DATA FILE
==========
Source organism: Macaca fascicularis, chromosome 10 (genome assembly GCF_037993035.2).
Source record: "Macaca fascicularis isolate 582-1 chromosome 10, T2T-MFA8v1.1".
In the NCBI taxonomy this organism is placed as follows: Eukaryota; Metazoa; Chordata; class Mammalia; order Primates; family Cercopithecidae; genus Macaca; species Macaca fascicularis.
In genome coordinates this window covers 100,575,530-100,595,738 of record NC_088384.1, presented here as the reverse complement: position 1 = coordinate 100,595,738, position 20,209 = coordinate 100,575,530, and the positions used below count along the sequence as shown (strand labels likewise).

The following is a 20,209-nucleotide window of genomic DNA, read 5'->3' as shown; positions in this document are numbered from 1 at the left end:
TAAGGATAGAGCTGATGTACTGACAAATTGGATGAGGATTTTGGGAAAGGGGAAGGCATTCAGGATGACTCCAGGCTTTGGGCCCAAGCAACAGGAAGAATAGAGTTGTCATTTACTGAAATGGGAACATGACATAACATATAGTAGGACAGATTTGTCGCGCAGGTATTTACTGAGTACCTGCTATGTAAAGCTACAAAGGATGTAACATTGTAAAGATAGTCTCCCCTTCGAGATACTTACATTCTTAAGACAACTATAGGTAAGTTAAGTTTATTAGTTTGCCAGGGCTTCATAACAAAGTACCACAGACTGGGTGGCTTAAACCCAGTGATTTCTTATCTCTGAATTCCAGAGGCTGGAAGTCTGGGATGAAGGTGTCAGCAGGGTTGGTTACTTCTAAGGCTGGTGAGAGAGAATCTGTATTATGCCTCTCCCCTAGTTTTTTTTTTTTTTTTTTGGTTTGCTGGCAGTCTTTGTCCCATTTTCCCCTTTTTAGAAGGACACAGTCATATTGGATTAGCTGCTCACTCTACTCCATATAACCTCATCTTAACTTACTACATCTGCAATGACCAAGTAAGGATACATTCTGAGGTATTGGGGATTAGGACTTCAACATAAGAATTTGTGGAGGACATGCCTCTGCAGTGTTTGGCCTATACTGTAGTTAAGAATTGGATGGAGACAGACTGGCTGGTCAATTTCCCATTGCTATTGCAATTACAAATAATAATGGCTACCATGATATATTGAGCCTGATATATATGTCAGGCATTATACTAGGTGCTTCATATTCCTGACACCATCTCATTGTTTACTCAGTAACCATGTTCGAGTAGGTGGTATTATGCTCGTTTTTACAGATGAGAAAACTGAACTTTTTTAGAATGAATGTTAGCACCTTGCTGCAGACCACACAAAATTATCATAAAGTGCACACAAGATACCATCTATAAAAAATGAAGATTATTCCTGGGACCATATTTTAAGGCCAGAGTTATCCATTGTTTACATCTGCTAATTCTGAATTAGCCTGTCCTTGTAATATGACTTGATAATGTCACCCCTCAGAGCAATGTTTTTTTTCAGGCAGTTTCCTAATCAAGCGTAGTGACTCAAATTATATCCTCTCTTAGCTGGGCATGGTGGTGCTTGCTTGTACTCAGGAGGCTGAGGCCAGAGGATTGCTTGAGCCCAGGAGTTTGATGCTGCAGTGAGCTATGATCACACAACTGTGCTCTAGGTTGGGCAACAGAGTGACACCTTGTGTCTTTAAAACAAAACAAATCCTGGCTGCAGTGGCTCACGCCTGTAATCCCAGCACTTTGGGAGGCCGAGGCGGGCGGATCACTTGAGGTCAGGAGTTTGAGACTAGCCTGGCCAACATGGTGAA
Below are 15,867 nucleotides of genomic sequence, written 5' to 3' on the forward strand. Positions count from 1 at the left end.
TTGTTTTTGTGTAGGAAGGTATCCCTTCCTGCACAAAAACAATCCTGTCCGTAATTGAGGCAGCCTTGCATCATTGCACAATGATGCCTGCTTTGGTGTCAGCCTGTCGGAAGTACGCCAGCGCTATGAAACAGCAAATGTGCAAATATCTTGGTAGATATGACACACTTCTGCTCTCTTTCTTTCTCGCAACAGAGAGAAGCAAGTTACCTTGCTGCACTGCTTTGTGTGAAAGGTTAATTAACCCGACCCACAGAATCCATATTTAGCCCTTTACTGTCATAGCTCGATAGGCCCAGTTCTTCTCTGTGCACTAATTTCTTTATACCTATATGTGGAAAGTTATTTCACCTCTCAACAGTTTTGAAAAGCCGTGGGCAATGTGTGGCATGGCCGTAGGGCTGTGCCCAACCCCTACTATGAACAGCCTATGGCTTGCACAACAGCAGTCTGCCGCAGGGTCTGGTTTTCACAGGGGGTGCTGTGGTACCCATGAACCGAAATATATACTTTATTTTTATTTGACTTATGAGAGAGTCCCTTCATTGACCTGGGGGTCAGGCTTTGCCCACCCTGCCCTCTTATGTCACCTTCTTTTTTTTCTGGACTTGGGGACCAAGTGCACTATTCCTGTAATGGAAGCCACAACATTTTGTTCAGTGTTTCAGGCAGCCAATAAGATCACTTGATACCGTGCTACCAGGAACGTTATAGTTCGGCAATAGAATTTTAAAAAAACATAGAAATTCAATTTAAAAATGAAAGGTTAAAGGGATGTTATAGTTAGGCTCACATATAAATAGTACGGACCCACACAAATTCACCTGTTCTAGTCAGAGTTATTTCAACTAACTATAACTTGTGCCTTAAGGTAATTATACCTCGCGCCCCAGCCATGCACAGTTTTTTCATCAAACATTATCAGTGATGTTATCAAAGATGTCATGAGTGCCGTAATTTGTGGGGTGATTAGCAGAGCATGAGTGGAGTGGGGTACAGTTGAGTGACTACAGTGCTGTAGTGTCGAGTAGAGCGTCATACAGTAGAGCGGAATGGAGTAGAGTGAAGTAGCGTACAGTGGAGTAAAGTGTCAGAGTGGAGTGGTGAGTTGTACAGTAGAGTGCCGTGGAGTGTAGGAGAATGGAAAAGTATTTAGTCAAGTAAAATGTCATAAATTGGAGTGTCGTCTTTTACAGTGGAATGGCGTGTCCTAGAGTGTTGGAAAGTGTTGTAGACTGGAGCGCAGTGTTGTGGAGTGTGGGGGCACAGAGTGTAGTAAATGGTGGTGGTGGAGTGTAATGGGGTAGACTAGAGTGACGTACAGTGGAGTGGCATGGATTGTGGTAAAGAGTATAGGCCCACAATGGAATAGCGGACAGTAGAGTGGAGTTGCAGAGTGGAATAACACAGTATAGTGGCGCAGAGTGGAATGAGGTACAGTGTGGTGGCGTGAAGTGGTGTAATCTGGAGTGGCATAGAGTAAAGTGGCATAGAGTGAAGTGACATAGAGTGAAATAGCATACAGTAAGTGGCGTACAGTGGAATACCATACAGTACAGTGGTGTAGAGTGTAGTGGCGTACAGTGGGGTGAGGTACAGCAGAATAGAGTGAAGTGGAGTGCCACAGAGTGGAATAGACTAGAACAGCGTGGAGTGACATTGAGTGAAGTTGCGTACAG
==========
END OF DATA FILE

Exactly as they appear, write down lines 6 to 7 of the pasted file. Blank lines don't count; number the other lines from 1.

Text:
TAAGGATAGAGCTGATGTACTGACAAATTGGATGAGGATTTTGGGAAAGGGGAAGGCATTCAGGATGACTCCAGGCTTTGGGCCCAAGCAACAGGAAGAATAGAGTTGTCATTTACTGAAATGGGAACATGACATAACATATAGTAGGACAGATTTGTCGCGCAGGTATTTACTGAGTACCTGCTATGTAAAGCTACAAAGGATGTAACATTGTAAAGATAGTCTCCCCTTCGAGATACTTACATTCTTAAGACAACTATAGGTAAGTTAAGTTTATTAGTTTGCCAGGGCTTCATAACAAAGTACCACAGACTGGGTGGCTTAAACCCAGTGATTTCTTATCTCTGAATTCCAGAGGCTGGAAGTCTGGGATGAAGGTGTCAGCAGGGTTGGTTACTTCTAAGGCTGGTGAGAGAGAATCTGTATTATGCCTCTCCCCTAGTTTTTTTTTTTTTTTTTTGGTTTGCTGGCAGTCTTTGTCCCATTTTCCCCTTTTTAGAAGGACACAGTCATATTGGATTAGCTGCTCACTCTACTCCATATAACCTCATCTTAACTTACTACATCTGCAATGACCAAGTAAGGATACATTCTGAGGTATTGGGGATTAGGACTTCAACATAAGAATTTGTGGAGGACATGCCTCTGCAGTGTTTGGCCTATACTGTAGTTAAGAATTGGATGGAGACAGACTGGCTGGTCAATTTCCCATTGCTATTGCAATTACAAATAATAATGGCTACCATGATATATTGAGCCTGATATATATGTCAGGCATTATACTAGGTGCTTCATATTCCTGACACCATCTCATTGTTTACTCAGTAACCATGTTCGAGTAGGTGGTATTATGCTCGTTTTTACAGATGAGAAAACTGAACTTTTTTAGAATGAATGTTAGCACCTTGCTGCAGACCACACAAAATTATCATAAAGTGCACACAAGATACCATCTATAAAAAATGAAGATTATTCCTGGGACCATATTTTAAGGCCAGAGTTATCCATTGTTTACATCTGCTAATTCTGAATTAGCCTGTCCTTGTAATATGACTTGATAATGTCACCCCTCAGAGCAATGTTTTTTTTCAGGCAGTTTCCTAATCAAGCGTAGTGACTCAAATTATATCCTCTCTTAGCTGGGCATGGTGGTGCTTGCTTGTACTCAGGAGGCTGAGGCCAGAGGATTGCTTGAGCCCAGGAGTTTGATGCTGCAGTGAGCTATGATCACACAACTGTGCTCTAGGTTGGGCAACAGAGTGACACCTTGTGTCTTTAAAACAAAACAAATCCTGGCTGCAGTGGCTCACGCCTGTAATCCCAGCACTTTGGGAGGCCGAGGCGGGCGGATCACTTGAGGTCAGGAGTTTGAGACTAGCCTGGCCAACATGGTGAA
Below are 15,867 nucleotides of genomic sequence, written 5' to 3' on the forward strand. Positions count from 1 at the left end.